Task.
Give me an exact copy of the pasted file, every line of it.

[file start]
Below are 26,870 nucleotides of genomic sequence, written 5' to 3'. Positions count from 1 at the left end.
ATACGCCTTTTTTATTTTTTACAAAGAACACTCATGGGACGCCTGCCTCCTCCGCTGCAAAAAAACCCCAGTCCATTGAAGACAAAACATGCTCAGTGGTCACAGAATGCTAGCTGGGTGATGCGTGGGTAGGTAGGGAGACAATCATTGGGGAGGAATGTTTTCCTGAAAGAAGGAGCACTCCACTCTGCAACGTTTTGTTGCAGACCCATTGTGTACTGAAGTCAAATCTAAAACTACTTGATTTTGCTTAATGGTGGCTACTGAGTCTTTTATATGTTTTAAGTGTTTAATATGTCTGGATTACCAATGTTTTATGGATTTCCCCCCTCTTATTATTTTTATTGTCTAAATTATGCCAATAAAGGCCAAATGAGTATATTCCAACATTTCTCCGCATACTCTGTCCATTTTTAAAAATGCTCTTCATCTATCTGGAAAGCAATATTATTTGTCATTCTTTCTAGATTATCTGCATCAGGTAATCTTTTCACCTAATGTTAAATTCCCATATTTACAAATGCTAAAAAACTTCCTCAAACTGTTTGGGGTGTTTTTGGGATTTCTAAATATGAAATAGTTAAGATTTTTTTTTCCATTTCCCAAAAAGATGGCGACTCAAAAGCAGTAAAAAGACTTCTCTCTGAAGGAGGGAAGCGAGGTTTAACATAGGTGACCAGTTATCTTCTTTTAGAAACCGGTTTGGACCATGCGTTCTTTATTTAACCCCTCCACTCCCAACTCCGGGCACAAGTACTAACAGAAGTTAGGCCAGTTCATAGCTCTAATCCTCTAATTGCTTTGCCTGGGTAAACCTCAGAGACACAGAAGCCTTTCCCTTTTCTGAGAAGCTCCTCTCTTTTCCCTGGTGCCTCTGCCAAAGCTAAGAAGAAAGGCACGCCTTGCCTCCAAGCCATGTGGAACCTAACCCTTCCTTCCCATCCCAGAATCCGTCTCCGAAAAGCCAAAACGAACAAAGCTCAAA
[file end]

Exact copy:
Below are 26,870 nucleotides of genomic sequence, written 5' to 3'. Positions count from 1 at the left end.
ATACGCCTTTTTTATTTTTTACAAAGAACACTCATGGGACGCCTGCCTCCTCCGCTGCAAAAAAACCCCAGTCCATTGAAGACAAAACATGCTCAGTGGTCACAGAATGCTAGCTGGGTGATGCGTGGGTAGGTAGGGAGACAATCATTGGGGAGGAATGTTTTCCTGAAAGAAGGAGCACTCCACTCTGCAACGTTTTGTTGCAGACCCATTGTGTACTGAAGTCAAATCTAAAACTACTTGATTTTGCTTAATGGTGGCTACTGAGTCTTTTATATGTTTTAAGTGTTTAATATGTCTGGATTACCAATGTTTTATGGATTTCCCCCCTCTTATTATTTTTATTGTCTAAATTATGCCAATAAAGGCCAAATGAGTATATTCCAACATTTCTCCGCATACTCTGTCCATTTTTAAAAATGCTCTTCATCTATCTGGAAAGCAATATTATTTGTCATTCTTTCTAGATTATCTGCATCAGGTAATCTTTTCACCTAATGTTAAATTCCCATATTTACAAATGCTAAAAAACTTCCTCAAACTGTTTGGGGTGTTTTTGGGATTTCTAAATATGAAATAGTTAAGATTTTTTTTTCCATTTCCCAAAAAGATGGCGACTCAAAAGCAGTAAAAAGACTTCTCTCTGAAGGAGGGAAGCGAGGTTTAACATAGGTGACCAGTTATCTTCTTTTAGAAACCGGTTTGGACCATGCGTTCTTTATTTAACCCCTCCACTCCCAACTCCGGGCACAAGTACTAACAGAAGTTAGGCCAGTTCATAGCTCTAATCCTCTAATTGCTTTGCCTGGGTAAACCTCAGAGACACAGAAGCCTTTCCCTTTTCTGAGAAGCTCCTCTCTTTTCCCTGGTGCCTCTGCCAAAGCTAAGAAGAAAGGCACGCCTTGCCTCCAAGCCATGTGGAACCTAACCCTTCCTTCCCATCCCAGAATCCGTCTCCGAAAAGCCAAAACGAACAAAGCTCAAA